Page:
I can understand the difficulty of Fareed Zakaria in writing a hyper-sensitive issue like the desecration of Quran by Guantamo prison official. He likes walking on a tight rope, so to speak. He should be a patriotic Americans first, and objectivity or advocacy on his religion should come second if necessary; because the Americans will never understand if he does otherwise.
Uncle Sam: Jekyll or Hyde?
War is a hellish business, but when you release prisoners today, they don’t just return quietly to their villages. They hire lawyers.
By Fareed Zakaria
NewsweekJune 6 issue – I have resisted the temptation to write something on the Qur’an-abuse story. But since the controversy continues, here goes. I think that the Bush administration has a Jekyll-and-Hyde problem—a contradictory attitude toward the war on terror. On the one hand it has wholeheartedly embraced the view that America must change its image in the Muslim world. It wants to stop being seen as the supporter of Muslim tyrants and instead become the champion of Muslim freedoms. President Bush and his secretary of State, Condoleezza Rice, are transforming American policy in this realm, and while some of the implementation has been spotty, the general thrust is clear and laudable. For this they deserve more credit than they have generally been given, perhaps because of the polarization of politics these days, perhaps because the topic inevitably gets mixed up with the botched occupation of Iraq.
But while Dr. Jekyll makes speeches by day on Arab liberty, some nights he turns into Mr. Hyde. There is within the Bush administration another impulse, a warrior ethos that believes in beating up bad guys without much regard for such niceties as international law. Excessive concern for such matters would be a sign of weakness, the kind of thing liberals do. Men like Dick Cheney and Don Rumsfeld see themselves above all else as tough guys.
The historian Walter Russell Mead has argued that the Bush administration fits into the “Jacksonian tradition” in American politics. One of this tradition’s core beliefs is that normal rules of warfare are suspended when dealing with “dishonorable enemies.” Mead gives the example of the Indian wars in which American soldiers, enraged by Indian fighting tactics, waged battle ruthlessly and with no holds barred.
It is surely this sense of toughness that made Alberto Gonzales (then White House counsel) and Secretary of Defense Donald Rumsfeld assert in 2002 that the Geneva Conventions did not really apply, in Rumsfeld’s phrase, to today’s “set of facts.” It is this sense of toughness that led Rumsfeld to authorize various forms of coercive interrogation that were designed to humiliate prisoners by offending their faith. These included shaving prisoners’ beards, stripping and setting dogs on them—all religious and cultural taboos. The action memo on interrogation in Guantanamo authorized the removal of “comfort items (including religious items).” That procedure, as well as several others, was rescinded in a memo in January 2003. But in reading even subsequent memos on the treatment of prisoners, now declassified, it’s often slightly unclear—at least to me—whether the Geneva Conventions were to be followed precisely.
I have some sympathy for the Jacksonian view. War is hell and Al Qaeda is as dishonorable an enemy as there has ever been. The trouble is, in today’s world, militarily effective methods can generate huge political costs.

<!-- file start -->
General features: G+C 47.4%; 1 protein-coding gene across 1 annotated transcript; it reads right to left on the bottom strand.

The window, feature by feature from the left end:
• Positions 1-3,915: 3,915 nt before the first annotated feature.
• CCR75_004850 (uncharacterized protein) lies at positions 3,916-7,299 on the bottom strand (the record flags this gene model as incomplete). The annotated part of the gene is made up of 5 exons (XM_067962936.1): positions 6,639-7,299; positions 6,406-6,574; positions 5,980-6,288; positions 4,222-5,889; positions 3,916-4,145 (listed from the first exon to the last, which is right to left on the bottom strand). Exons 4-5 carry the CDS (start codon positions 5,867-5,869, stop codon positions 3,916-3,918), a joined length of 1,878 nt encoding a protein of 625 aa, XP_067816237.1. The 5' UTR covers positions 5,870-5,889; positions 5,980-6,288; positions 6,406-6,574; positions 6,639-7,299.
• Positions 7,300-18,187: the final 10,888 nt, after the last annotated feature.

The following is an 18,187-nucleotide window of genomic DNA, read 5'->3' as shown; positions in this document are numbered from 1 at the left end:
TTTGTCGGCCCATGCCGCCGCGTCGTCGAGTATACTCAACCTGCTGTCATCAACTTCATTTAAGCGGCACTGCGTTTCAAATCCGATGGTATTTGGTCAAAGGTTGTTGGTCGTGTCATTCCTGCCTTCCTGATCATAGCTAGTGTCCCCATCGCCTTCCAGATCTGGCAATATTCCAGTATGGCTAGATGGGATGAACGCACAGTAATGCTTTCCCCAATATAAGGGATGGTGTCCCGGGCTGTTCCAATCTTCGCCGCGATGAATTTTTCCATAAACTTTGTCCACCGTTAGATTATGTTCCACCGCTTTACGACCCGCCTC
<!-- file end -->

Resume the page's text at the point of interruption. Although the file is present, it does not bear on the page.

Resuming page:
There was a moment in Rumsfeld’s appearance at the Senate Armed Services Committee after Abu Ghraib that was utterly revealing. Rumsfeld explained that while he knew about the investigation, he was blindsided by the photographs and their impact. He simply couldn’t get over the fact that the guards had been taking snapshots with their miniature digital cameras. With a mixture of amazement and frustration, he wondered how to fight a war in “the information age where people are running around with digital cameras and taking these unbelievable photographs and then passing them off, against the law, to the media, to our surprise, when they had not even arrived in the Pentagon.”
That’s the problem. Tough tactics in a darkened room in Abu Ghraib are not going to stay dark in a world of tiny cameras and recorders. And it’s not just technology that’s different, it’s human attitudes. Today, when you release prisoners from Guantanamo, they don’t return quietly to their villages in Waziristan. They hire lawyers, talk to human-rights organizations and organize public protests. And in a war for hearts and minds, the benefits of the intelligence gained might well be outweighed by the cost to America’s image. Dr. Jekyll needs to explain this to Mr. Cheney, I mean Mr. Hyde. American soldiers operate with high moral standards, something often forgotten by the rest of the world because of the intense scrutiny they are subjected to by both domestic and foreign media. (How many front-page stories have there been on the Russian Army’s behavior in Chechnya or the French Army’s assistance to the Hutus in Rwanda?) Remember that it was the uniformed services and former chairman of the Joint Chiefs Colin Powell who argued against Gonzales’s cavalier attitude toward the Geneva Conventions. But when there are lapses, the Pentagon needs to get much better at admitting them, investigating them and taking responsibility for them.
Some of these new pressures are unfair, all are costly, but in the open, globalized world we live in, they’re inevitable and that’s not going to change. Tough guys should understand that.
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© 2005 Newsweek, Inc
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